Marston’s overcharged licensee on beer and rent, PCA rules

By Stuart Stone

- Last updated on GMT

Overpriced pints: the pubs code adjudicator says Marston’s is at fault over the treatment of one of its licensees
Overpriced pints: the pubs code adjudicator says Marston’s is at fault over the treatment of one of its licensees

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Brewer and pub operator Marston’s has been judged to have broken pubs code legislation following what the pubs code adjudicator (PCA) has described as ‘significantly deficient’ treatment of one of its licensees.

On 5 December 2019, the PCA published an arbitration decision that found the wastage allowance for cask beer that Marston’s – operator of 1,400 pubs and employer of 14,000 staff – used when calculating rent for Ed Anderson of the Railway Inn was “inappropriate and inadequate”. 

What’s more, according to pubs code adjudicator Paul Newby – who will step down​ from his position in May 2020 – Marston’s failed to provide Anderson, who runs the pub in Cheltenham, Gloucestershire, with accurate information on how much of the beer it supplied was saleable. 

Tenants have long complained that a 72-pint firkin may only contain 68 saleable pints due to yeast sediment. With licensees charged for the full 72 pints, and their rent reviews based on sales forecasts linked to said casks, many believe they have been potentially overcharged to the tune of thousands of pounds.

While Marston’s made an allowance of 2.5% for sediment and wastage, this was deemed too low by Newby, who ruled the level of information supplied by the brewer and operator risked putting Anderson at a disadvantage in rent negotiations.

Following the ruling, Anderson has been given a new deal with Marston’s but has not been compensated for overpaid rent.

Speaking to The Times​, Dave Mountford, of the Pubs Advisory Service said: “Those that do a lot of cask-based beer should get compensation for the thousands of pounds of rent they have wrongfully been charged.”

A spokesperson from Marston’s added: “Sediment in beer and operational wastage are just two of many factors that are taken into consideration when negotiating a pub tenant’s rent.”

According to the PCA’s Tied Tenant Survey​ published on 19 December, 71% of Marston’s tenants stated they had confidence in the way their business development manager was handling their tenancy – the joint second highest of any of the ‘big six’ pubcos – although only 50% claimed that their BDM could inform them clearly on the details of the pubs code.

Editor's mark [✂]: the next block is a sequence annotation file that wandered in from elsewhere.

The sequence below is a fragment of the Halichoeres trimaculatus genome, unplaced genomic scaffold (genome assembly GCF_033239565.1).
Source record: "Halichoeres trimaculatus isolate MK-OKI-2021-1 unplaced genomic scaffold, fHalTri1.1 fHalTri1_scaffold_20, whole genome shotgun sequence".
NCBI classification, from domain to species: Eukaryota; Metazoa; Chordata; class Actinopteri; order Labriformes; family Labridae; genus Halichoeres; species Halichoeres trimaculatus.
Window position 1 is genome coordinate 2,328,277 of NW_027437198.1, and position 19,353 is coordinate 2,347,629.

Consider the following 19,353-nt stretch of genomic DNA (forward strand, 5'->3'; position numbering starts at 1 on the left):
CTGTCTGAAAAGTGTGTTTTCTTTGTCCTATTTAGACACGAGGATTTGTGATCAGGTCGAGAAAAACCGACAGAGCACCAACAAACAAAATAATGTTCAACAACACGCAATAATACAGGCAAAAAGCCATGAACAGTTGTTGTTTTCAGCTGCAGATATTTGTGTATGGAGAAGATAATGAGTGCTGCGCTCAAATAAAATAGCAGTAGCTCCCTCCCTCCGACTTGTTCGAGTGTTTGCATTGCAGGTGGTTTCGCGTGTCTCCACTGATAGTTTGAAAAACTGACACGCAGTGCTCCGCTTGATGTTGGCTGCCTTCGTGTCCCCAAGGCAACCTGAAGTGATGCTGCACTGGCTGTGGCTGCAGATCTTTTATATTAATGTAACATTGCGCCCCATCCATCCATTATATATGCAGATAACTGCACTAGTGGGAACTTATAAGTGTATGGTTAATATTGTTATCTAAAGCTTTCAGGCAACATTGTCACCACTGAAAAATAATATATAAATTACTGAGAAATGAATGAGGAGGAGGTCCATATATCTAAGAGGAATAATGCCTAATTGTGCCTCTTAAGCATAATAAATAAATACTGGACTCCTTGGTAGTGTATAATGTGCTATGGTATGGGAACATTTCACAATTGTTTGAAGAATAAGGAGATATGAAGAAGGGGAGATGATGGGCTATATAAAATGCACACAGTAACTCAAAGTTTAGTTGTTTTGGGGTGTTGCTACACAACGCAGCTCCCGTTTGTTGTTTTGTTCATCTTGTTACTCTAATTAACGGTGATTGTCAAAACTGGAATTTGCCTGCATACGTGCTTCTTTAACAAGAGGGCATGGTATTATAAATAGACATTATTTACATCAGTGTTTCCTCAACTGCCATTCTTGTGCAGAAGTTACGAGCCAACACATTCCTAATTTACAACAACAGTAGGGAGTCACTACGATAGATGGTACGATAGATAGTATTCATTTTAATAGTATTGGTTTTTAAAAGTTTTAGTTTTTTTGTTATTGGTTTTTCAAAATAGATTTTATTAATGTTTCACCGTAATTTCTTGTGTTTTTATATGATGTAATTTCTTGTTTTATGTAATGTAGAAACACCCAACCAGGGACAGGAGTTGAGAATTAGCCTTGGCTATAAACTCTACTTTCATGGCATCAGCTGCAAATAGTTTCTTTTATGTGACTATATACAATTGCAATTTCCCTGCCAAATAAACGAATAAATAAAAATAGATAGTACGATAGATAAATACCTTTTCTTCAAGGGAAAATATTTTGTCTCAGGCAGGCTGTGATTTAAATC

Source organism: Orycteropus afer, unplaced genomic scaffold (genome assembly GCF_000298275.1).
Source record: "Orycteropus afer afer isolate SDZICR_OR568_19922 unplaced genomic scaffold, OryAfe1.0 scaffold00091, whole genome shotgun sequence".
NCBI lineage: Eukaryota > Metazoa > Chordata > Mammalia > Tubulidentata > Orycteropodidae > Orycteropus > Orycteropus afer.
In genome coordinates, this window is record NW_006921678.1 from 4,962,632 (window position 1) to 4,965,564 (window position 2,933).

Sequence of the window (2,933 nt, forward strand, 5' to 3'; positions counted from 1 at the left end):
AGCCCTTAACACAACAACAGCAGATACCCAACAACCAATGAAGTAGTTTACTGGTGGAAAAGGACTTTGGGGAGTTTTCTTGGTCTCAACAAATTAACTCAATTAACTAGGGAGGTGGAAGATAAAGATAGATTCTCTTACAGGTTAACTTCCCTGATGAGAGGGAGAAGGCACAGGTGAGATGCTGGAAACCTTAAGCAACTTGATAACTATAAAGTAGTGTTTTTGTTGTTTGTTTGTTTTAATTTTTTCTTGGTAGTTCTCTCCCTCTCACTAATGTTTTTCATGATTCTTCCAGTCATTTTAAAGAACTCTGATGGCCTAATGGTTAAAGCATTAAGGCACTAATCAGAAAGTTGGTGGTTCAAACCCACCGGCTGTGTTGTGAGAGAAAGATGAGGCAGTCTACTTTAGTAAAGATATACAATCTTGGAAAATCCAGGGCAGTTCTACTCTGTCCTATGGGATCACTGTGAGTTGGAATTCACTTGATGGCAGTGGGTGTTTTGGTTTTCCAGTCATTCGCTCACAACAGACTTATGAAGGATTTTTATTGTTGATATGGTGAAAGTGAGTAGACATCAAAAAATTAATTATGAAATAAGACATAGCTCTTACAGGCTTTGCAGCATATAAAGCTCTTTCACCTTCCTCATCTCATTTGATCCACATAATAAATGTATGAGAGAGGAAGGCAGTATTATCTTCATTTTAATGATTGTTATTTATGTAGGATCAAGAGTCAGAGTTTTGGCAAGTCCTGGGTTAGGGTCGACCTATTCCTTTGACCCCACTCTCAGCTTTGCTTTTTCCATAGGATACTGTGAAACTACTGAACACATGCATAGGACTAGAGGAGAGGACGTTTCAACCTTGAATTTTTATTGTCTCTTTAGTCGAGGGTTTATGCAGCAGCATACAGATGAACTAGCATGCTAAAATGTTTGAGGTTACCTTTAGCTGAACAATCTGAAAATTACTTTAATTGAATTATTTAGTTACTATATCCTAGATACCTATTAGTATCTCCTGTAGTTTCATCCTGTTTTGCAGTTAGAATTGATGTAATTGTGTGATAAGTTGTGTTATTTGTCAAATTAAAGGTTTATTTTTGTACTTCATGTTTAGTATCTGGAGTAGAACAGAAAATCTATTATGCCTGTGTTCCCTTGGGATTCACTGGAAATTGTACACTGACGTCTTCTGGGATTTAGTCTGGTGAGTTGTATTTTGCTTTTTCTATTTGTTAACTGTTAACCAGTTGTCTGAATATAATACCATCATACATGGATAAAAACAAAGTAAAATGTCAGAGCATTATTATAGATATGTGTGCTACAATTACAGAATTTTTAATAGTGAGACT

As reported by The Morning Advertiser ​(MA​) in May 2019, the brewer of Pedigree, Hobgoblin and Bombardier, removed cask ale from all but one of its 22 managed sites​ in Scotland and replaced the lines with keg beers.

Redressing imbalance  

Campaign for Real Ale (CAMRA) chief executive Tom Stainer welcomed the PCA’s decision on Anderson's case, arguing that it could set a wider precedent for the on-trade.

“CAMRA has always maintained that supplying cask beer to tenants based on the premise of 72 saleable pints per cask is a bad business practice used by pub companies to extract extra profit from their tenants,” he said.

“This ruling also recognises the realities and skill involved in keeping cask ale in excellent condition. Pressure on licensees to sell as many pints as possible from a barrel of cask beer can result in a bad-quality pint for the consumer.  

“Pub companies of all sizes need to ensure that they take notice of this ruling when calculating tied rents from now on. 

“This will go some way to further redressing the imbalance between tied tenants and their pub companies, and also improve the quality of cask ale served across the UK.”

As reported by MA​, Wolverhampton-based pub operator and brewer Marston’s experienced a £3m dip in profits​ in the year to 28 September after making substantial disposals across its estate – including the sale of 137 sites to Admiral Taverns​ for £45m in November.

What’s more, the company also revealed net debt of £1.39bn​ in October 2019 with plans afoot to accelerate its debt reduction target of £200m by 2023 by increasing disposal values from £40m to £70m for the current financial year.

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